Chelsey Tucker graduated with a Bachelor of History degree from Metropolitan State University in 2019. She now writes about insurance with her specialty being life insurance and has been quoted on Help Smart Phone and MEL Magazine.

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Dan Walker graduated with a BS in Administrative Management in 2005 and has been working in his family’s insurance agency, FCI Agency, for 15 years. He is licensed as an agent to write property and casualty insurance, including home, auto, umbrella, and dwelling fire insurance. He’s also been featured on sites like Reviews.com.

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Reviewed by Daniel Walker
Licensed Auto Insurance Agent

UPDATED: Mar 19, 2020

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The process for finding auto insurance records for a previous owner can be a rather convoluted one. There is no one single process or agency in most states by which to collect this information.

The DMV is a good starting point by the very nature of what they do. However, not all DMV’s are alike, so any insurance information provided about them must be taken with a grain of salt.

Following our auto insurance record finding process outlined below will yield results, however, for those who are short on time there are companies out there that will do the legwork for you (we’ll discuss this later). In addition to saving time on finding auto insurance records why not save some time (and some money) by entering your zip above and comparing free auto insurance quotes?

Department of Motor Vehicles

If you are determined to track this information down yourself then the first step is to pay a visit to your local Department or Division of Motor Vehicles. The Division of Motor Vehicles (or Registry of Motor Vehicles) is a data clearing house. In some states they coordinate with insurance companies and you may be lucky enough for this to be a one stop process.

The process goes like this. Once you get your ticket, wait your turn, and are finally able to step up to the counter you will want to ask the clerk for a copy of the last title or title transfer of the vehicle you wish to purchase. This costs money, but it will be accurate and up to date information. Expect to pay anywhere from $15 to $20 depending on the state you live in.

The report will contain information on both the current vehicle owner and any previous vehicle owners, including their names and contact information. This is your point of departure for the rest of the process.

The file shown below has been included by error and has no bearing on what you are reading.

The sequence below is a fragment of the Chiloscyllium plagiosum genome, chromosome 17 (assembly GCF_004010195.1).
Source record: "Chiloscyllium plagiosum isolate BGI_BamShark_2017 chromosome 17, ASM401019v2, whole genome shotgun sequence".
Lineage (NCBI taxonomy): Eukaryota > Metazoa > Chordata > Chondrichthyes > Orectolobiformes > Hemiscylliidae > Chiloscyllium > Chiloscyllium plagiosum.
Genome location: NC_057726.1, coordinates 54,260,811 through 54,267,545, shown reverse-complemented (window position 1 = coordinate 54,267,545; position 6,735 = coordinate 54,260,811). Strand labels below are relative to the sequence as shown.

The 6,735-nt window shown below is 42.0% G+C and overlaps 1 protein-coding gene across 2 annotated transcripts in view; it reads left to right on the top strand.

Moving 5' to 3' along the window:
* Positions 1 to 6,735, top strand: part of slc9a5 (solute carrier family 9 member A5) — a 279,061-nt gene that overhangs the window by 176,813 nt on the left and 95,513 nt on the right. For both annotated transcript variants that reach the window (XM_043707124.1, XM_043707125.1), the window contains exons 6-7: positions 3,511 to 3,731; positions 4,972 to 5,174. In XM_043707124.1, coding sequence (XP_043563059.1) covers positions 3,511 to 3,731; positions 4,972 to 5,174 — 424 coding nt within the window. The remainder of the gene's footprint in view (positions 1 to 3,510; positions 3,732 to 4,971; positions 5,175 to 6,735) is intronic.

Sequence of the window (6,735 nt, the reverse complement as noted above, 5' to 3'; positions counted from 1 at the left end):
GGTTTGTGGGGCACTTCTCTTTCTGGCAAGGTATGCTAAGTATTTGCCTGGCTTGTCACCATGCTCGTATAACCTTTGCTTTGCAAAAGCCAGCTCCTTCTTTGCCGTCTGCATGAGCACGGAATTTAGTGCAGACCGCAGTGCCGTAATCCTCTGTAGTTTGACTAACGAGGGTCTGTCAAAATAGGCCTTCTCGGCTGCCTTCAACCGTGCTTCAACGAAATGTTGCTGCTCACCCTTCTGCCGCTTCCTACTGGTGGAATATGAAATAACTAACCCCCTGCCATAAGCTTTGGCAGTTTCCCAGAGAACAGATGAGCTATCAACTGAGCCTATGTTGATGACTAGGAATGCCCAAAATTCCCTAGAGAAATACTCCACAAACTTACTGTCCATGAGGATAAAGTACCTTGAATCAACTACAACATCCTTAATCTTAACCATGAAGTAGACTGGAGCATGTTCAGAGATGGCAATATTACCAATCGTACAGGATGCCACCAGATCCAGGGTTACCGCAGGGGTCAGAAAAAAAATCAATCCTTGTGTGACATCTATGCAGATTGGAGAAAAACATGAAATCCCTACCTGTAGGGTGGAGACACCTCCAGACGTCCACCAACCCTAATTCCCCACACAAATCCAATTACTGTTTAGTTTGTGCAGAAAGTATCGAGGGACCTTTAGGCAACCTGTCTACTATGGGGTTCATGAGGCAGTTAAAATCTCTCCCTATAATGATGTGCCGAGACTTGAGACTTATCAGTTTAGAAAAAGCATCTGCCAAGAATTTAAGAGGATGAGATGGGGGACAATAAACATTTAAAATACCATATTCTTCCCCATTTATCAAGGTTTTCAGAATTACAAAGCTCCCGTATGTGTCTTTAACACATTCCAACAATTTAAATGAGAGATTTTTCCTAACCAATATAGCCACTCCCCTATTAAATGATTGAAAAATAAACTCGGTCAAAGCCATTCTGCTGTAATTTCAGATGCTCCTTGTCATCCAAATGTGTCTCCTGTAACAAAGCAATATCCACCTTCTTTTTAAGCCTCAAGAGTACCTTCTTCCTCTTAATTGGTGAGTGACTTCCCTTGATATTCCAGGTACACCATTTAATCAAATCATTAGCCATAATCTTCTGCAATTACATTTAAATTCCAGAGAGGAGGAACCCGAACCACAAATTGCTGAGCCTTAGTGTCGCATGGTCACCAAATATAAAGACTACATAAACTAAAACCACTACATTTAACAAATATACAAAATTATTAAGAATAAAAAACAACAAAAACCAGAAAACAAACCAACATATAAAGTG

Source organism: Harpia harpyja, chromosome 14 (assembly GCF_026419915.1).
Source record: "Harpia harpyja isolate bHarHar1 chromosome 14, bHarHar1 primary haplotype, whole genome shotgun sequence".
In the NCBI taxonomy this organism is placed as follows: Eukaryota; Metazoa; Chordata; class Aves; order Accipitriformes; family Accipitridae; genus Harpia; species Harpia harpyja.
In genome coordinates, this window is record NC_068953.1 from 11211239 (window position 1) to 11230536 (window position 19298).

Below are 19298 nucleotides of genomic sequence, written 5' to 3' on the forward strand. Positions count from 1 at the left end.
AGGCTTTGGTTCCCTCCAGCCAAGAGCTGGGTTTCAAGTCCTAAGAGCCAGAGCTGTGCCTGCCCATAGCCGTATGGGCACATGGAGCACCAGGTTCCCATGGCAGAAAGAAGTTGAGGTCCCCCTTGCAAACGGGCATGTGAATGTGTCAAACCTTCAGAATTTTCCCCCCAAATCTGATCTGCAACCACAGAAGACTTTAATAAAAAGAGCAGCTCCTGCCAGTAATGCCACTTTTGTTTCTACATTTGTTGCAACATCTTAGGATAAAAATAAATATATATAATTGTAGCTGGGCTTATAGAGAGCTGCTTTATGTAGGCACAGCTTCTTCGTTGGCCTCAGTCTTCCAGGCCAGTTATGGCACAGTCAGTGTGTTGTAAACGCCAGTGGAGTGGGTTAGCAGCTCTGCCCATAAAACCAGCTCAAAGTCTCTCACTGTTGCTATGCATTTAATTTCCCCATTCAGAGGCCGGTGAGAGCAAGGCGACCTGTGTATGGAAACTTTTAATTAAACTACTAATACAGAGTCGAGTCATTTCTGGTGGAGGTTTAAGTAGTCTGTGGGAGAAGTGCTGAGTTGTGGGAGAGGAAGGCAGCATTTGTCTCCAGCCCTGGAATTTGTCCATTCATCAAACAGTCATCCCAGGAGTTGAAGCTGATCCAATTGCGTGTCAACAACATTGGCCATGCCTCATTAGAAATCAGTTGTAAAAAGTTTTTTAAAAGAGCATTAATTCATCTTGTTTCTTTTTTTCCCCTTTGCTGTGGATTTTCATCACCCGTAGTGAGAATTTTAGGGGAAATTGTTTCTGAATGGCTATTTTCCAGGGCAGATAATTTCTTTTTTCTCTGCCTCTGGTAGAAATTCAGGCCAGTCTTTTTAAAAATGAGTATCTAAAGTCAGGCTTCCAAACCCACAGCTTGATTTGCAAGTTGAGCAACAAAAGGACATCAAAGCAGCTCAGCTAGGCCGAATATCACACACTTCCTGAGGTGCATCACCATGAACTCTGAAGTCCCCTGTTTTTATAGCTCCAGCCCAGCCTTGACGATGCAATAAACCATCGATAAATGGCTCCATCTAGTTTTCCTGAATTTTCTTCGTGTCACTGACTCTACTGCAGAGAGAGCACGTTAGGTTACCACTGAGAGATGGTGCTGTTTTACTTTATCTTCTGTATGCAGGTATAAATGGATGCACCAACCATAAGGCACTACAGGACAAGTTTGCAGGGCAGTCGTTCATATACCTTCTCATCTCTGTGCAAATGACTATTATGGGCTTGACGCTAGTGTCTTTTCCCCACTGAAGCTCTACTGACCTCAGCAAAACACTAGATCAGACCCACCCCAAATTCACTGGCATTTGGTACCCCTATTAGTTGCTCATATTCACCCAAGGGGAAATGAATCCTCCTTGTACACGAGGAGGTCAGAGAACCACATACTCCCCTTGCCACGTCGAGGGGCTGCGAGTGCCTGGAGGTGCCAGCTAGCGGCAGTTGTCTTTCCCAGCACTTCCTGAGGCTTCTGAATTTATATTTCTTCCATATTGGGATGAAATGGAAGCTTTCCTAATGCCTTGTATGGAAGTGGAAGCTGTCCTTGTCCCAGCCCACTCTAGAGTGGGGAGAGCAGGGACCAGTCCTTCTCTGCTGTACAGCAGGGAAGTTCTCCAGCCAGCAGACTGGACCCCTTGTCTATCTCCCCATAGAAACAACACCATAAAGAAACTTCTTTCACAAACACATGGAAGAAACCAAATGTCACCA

In the event that your local DMV has and collects insurance records you may be able to purchase them at an additional cost. Check with the information desk at your local DMV for all of the options available to you. You may be surprised to find that the buck stops at your local DMV.

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Department of Insurance

If your DMV does not provide insurance information, then take the information you’ve now acquired to your state’s Department of Insurance. Many times these agencies will be within walking distance. If not, you can also try using the IVR system at the Department of Insurance to get the same results as a walk in visit. Ask the clerks to provide you with any information they have on public record for the previous vehicle owners and the vehicle in question. They will support you with a list of insurance providers and or any public records that they have available.

Direct Contact

Another option, if you feel comfortable enough with it, is to just call the previous owner(s) and ask them for the insurance information. They may not have any issues with providing it, and if they do you might want to reconsider a purchase. Someone with a clean vehicle report should be happy to provide you with it.

Insurance Company

Call the insurance company or companies that were given by the Department of Insurance and explain that you are about to purchase a vehicle and want to understand if there were any associated claims on the vehicle that you should know about. Ask them to provide data associated with the vehicle you are attempting to purchase. The information they provide you with is both good to know when deliberating on a vehicle purchase, and to have handy in the future should you have a claim that needs attention.

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Pay a Research Company

Another route available to you is to pay a company to do all the legwork. Carfax provides vehicle history reports for approximately $35 to $45 (depending on the state). Doing it yourself saves you about $15 to $25, but can be quite the headache. If you are looking to purchase more than one vehicle than Carfax offers multiple vehicle discounts. All it requires to get going is the VIN number of the vehicle you are considering for purchase.

Carfax is by no means the only company out there providing this information. There’s Autocheck, Car Detective, Is It A Lemon….and still more out there for the discerning Internet shopper. Some of these companies will give you a full comprehensive report for your money, including past odometer readings for the vehicles, allowing you to check to see if they have been tampered with.

Caveat Emptor (Buyer Beware)

Knowing exactly what you’re purchasing can save you in the long run. No one wants to buy a vehicle and have it break down within the next couple of months. Do your homework to find the best vehicle and also do your homework to find the best car insurance. Enter your zip in now to see how much you might be able to save on your car insurance!